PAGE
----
According to his family, Rev. McBride formed many close relationship with students from campus. In the late ’60s, Vince Dooley caught wind of Rev. McBride’s services and invited him to become the chaplain for the football team.

“He really became the chaplain because so many football players went to his church,” said Bruce Yawn, former Georgia football.

Yawn played for the Georgia Bulldogs from 1965 to 1968 as an offensive guard. Yawn claims no one loved the Georgia Bulldogs as much as Rev. McBride did.

Rev. McBride served as the team’s chaplain for at least 32 years, according to his wife Gayle.

“He was such a big fan. He supported the team in ways we didn’t even know about,” said Wynter McBride, Rev. McBride’s daughter and a UGA alumna.

Wynter said her father made sure every player had a piece of the hedges to take with them to away games.

During his time as chaplain, Rev. McBride was able to mentor UGA’s finest players and teams. He was known to be at every practice and always traveled with the team to the away games. He stood alongside UGA’s finest coach, Vince Dooley, and players such as Tim Callaway, Bruce Yawn, Herschel Walker and Frank Ross.

“Close relationships with so many generations, that is what was neat about it,” Walt said.

Wynter remembers her childhood home always filled with UGA football players.

“The players would come over and watch TV on weeknights,” Wynter said.

Rev. McBride and Gayle opened their home to the athletes and provided more than a place to hang out.

“He would fold up a card with a saying in it for every football player every away game,” Wynter said. “He would go into the stadium and clip pieces of the hedges to put in the cards.”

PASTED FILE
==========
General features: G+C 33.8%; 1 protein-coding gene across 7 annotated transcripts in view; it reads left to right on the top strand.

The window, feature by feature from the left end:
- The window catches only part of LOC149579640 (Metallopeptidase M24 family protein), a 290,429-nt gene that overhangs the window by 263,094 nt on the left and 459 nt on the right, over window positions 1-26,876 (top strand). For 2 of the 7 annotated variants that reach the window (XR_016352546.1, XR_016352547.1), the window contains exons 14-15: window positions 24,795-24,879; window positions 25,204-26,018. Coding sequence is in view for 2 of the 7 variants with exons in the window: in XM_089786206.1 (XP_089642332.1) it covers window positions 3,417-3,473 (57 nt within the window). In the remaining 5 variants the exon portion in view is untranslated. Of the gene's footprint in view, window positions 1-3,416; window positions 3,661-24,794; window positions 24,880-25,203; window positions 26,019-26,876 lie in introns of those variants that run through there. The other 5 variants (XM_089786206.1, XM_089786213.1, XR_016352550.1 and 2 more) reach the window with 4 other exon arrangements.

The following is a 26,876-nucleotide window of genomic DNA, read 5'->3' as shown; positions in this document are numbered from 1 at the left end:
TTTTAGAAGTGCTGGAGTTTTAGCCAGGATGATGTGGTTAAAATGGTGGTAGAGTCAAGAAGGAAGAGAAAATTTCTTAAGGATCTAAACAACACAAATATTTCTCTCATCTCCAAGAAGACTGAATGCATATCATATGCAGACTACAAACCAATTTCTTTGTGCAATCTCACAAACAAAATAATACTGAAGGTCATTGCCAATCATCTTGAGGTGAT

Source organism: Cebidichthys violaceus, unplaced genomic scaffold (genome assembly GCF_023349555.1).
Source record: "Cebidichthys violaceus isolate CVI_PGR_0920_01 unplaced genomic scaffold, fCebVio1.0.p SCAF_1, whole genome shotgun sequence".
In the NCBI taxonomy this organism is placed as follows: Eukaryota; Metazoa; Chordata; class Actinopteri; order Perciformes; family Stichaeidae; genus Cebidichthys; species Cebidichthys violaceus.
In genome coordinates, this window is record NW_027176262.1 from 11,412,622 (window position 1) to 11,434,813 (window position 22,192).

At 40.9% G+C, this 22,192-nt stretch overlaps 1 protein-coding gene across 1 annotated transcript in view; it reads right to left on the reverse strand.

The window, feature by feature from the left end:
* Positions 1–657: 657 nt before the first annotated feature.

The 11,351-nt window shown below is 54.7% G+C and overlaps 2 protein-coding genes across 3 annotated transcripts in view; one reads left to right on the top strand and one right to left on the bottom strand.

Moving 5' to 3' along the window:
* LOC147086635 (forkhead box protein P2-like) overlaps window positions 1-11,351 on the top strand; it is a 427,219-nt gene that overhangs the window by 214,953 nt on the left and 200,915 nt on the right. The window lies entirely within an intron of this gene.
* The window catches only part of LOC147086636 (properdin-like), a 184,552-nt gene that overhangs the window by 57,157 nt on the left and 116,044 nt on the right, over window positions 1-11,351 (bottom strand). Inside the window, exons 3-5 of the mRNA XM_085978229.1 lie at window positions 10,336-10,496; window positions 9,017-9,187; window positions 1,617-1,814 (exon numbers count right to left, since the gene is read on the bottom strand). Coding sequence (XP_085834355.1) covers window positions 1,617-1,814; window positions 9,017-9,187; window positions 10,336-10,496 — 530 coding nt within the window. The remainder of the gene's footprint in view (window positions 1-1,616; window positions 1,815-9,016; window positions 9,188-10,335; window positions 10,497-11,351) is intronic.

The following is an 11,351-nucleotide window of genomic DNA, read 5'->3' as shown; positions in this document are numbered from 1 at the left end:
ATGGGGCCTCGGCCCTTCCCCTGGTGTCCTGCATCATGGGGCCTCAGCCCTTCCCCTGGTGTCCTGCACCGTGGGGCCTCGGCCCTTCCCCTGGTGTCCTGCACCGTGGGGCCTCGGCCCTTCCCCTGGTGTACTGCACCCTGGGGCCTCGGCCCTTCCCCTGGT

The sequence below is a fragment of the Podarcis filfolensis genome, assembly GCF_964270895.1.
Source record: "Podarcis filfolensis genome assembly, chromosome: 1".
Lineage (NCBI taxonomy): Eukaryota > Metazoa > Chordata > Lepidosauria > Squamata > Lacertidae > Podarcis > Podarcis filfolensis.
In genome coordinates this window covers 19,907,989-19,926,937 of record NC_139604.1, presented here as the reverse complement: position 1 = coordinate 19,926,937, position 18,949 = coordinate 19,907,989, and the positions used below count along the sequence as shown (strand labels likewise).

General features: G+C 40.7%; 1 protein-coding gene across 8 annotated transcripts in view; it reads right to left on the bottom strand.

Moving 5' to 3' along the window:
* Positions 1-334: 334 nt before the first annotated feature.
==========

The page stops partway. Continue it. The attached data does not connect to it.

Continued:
Rev. McBride went so far as to take two potted hedges to Jacksonville for the famous Georgia-Florida game so the players could run between the hedges.

“I think one of the best (memories) was him after the National Championship in 1980,” Wynter said. “They let the families in the locker room. We walked in and saw Daddy holding the trophy with a huge grin.”

Walt remembers his father’s delight during Homecoming weeks as well. Rev. McBride dressed up every Homecoming game and proceeded to cheer alongside the alumni on the field.

“Watching him with the alumni cheerleaders having a ball… [It was] just fun watching him have a good time and not taking everything seriously,” Walt said.

In 1983, Rev. McBride continued his work for the University when appointed associate director for alumni relations. He retired from his pastoral duties after nearly 20 years of service, but continued to contribute to the University’s alumni.

“He was leaving the pulpit, but not the ministry,” Walt said.

Rev. McBride’s family considers him UGA’s biggest fan.

He traveled to nearly every away game and never missed an opportunity to counsel a player.

“He was always optimistic in happy or sad situations, wins or loses,” said Claudia Skinner, Rev. McBride’s granddaughter and a sophomore from Athens majoring in dietetics.

Her grandfather was revered as a man of humility and positivity.

“The most optimistic person I’ve ever been around,” Vince Dooley said in a recent article from the Athens Banner-Herald.

Friends of Rev. McBride say he was never pessimistic and always had fun.

Rev. McBride passed away on Aug. 23. His family accepted “The Old Faithful Dog” award on his behalf at the North Texas Game. He is remembered for his many achievements, but shall never be forgotten for “Calling the Dawgs.”